This debate is an extremely important one, even within the church; as many believe what they say has nothing to do with who they really are. My contention being that what we say often reveals exactly who we really are. Evidently unfamiliar with Christ’s admonition of, “…out of the overflow of the heart the mouth speaks.” Matthew 12:36; and ignoring his warning that, “…men will have to give account on the day of judgment for every careless word they have spoken. For by your words you will be acquitted, and by your words you will be condemned.” Matthew 12:36,37 Some still want to dispute how obscenity is defined, but all of us are able to recognize it when we hear or see it; whether we want to admit to it or not. Scripture specifically prohibiting filthy language (Colossians 3:8), foolish obscenity and coarse jokes (Ephesians 5:4), as well as unwholesome conversation. (Ephesians 4:28)

With such thoughts and language spilling out of our hearts, who could doubt that the natural progression of such would be self-centeredness, sensuality and sin? Pediatrics Magazine corroborating this connection between what we see and hear – or approve of – and what we participate in. Anita Chandra, a Rand Corp. behavioral scientist and lead author of a report appearing in said magazine citing evidence of higher rates of promiscuity and teen pregnancy among young people who routinely expose themselves to movies and music with graphic expressions of sexuality compared to those who refrain from such entertainment or who view more modest expressions of sexuality and the responsibility it entails.

Our sexuality was created by God and meant as a great gift for couples who recognize it as such and practice it within the parameters of God’s plan – vulgar and dangerous when viewed exclusively as a means of personal gratification only. Paul insisting that, “To the pure, all things are pure, but to those who are corrupted and do not believe, nothing is pure. In fact, both their minds and consciences are corrupted. They claim to know God, but by their actions they deny him.” Paul’s verdict on those seared, corrupted, conscienceless individuals? “They are detestable, disobedient and unfit for doing anything good.” Titus 1:15,16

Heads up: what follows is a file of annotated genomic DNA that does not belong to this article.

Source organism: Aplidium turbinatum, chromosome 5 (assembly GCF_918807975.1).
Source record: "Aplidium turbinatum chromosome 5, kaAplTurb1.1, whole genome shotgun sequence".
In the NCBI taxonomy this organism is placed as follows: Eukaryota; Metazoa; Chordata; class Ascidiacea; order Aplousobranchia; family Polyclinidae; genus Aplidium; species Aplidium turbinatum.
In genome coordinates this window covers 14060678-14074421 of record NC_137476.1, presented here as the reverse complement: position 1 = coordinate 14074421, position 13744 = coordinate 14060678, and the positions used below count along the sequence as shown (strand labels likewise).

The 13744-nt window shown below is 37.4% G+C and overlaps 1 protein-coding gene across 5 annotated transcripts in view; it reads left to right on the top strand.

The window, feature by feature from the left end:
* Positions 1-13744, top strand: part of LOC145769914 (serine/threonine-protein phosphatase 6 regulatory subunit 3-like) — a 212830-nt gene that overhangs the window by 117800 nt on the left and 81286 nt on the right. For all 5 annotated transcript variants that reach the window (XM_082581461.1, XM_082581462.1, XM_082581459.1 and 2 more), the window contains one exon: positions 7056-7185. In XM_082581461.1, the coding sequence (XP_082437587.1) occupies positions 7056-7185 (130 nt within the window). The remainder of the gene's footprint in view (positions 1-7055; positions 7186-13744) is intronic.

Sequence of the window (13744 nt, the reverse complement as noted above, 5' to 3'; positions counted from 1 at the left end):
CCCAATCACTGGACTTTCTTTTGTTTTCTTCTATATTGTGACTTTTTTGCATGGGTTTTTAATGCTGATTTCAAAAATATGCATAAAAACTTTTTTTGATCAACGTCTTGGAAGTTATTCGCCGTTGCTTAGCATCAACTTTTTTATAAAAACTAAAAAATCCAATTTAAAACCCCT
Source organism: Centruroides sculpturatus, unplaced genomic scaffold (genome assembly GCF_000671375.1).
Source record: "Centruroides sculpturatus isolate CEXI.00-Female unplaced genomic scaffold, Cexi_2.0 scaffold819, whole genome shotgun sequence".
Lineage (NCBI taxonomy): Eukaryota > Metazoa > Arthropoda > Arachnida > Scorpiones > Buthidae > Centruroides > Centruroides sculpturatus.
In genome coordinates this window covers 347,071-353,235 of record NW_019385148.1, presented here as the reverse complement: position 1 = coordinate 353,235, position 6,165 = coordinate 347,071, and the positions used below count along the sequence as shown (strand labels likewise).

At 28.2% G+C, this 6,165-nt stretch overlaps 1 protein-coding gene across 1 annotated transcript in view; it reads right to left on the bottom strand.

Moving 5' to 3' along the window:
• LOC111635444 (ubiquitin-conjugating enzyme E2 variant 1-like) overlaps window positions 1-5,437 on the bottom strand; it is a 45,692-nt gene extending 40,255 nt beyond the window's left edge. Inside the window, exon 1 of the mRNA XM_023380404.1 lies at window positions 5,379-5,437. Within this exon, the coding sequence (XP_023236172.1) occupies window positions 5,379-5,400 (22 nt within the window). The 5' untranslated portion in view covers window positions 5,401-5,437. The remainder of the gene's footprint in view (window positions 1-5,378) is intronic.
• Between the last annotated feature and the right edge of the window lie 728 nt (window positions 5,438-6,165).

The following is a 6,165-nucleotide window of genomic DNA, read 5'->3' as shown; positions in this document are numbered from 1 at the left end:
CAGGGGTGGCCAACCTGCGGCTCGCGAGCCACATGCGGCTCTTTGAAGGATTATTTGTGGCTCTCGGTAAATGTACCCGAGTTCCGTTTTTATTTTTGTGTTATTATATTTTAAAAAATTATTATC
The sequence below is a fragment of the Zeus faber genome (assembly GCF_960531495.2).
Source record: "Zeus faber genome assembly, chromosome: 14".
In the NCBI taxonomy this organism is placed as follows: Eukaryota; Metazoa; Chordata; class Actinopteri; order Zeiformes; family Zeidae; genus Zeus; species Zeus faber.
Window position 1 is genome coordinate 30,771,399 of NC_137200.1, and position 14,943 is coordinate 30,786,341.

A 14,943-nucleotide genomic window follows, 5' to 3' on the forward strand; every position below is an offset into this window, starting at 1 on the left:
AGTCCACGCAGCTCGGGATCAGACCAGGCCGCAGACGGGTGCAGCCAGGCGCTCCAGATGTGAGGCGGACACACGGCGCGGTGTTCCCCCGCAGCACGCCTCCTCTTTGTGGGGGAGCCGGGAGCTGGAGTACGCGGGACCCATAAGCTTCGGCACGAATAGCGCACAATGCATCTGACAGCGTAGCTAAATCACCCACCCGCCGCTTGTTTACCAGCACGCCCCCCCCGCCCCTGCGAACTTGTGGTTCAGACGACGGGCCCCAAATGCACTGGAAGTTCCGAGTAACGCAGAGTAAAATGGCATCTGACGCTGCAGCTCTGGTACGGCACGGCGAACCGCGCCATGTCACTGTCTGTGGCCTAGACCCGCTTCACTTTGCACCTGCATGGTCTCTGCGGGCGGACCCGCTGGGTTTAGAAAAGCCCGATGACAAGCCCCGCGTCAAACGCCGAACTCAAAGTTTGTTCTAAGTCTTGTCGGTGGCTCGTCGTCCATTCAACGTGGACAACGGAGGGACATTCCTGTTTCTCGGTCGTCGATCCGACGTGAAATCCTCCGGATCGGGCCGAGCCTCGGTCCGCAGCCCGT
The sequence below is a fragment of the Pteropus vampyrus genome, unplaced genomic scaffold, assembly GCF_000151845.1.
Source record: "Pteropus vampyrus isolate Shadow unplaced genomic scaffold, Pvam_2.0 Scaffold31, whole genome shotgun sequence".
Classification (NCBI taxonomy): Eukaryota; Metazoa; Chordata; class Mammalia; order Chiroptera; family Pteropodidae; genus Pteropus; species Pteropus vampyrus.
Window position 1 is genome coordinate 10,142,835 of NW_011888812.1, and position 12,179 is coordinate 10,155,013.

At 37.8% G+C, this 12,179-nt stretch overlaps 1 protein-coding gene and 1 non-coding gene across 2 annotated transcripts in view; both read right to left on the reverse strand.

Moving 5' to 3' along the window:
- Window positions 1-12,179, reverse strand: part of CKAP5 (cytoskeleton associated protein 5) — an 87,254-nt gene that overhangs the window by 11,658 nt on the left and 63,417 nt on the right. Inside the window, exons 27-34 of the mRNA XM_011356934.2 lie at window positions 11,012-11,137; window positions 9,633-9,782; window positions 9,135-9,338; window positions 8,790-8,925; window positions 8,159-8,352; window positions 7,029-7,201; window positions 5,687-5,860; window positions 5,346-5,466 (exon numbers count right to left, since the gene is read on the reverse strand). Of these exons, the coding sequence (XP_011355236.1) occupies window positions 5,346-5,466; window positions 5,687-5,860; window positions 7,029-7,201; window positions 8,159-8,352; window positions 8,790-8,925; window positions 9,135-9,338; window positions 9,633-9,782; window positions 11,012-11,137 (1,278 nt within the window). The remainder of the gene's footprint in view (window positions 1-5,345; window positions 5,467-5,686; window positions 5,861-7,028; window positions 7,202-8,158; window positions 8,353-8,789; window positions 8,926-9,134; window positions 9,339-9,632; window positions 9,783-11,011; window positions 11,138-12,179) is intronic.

We must model the morals exemplified by Christ, practice the standard raised in His Word and develop a code of living that will instinctively define what is right and wrong; a quality of thought, word and deed enabling us to live effectively in a fallen world. (Philippians 4:8,9) Which will necessitate incorporating the mind of Christ into our own (Philippians 2:5), fostering a desire to be Spirit-led (1 Thessalonians 5:19 and Ephesians 4:30), as we hold firm to the deep truths of the faith (1 Timothy 3:9), fulfilling the goal of love for Christ and our fellow-man generated by a pure heart, a good conscience and sincere faith. (1 Timothy 1:5)

Paul’s caution concerning what we “approve” or embrace could apply to any number of social issues facing Christians today. On a personal level, the real issue is whether you are ready to stand strong and boldly insist on truth and nobleness, purity and loveliness; admiring and proclaiming what is right and excellent. In doing so you will become the spice of life to a tasteless world and a beacon of truth and decency to a people living in darkness. (Matthew 5:13-16)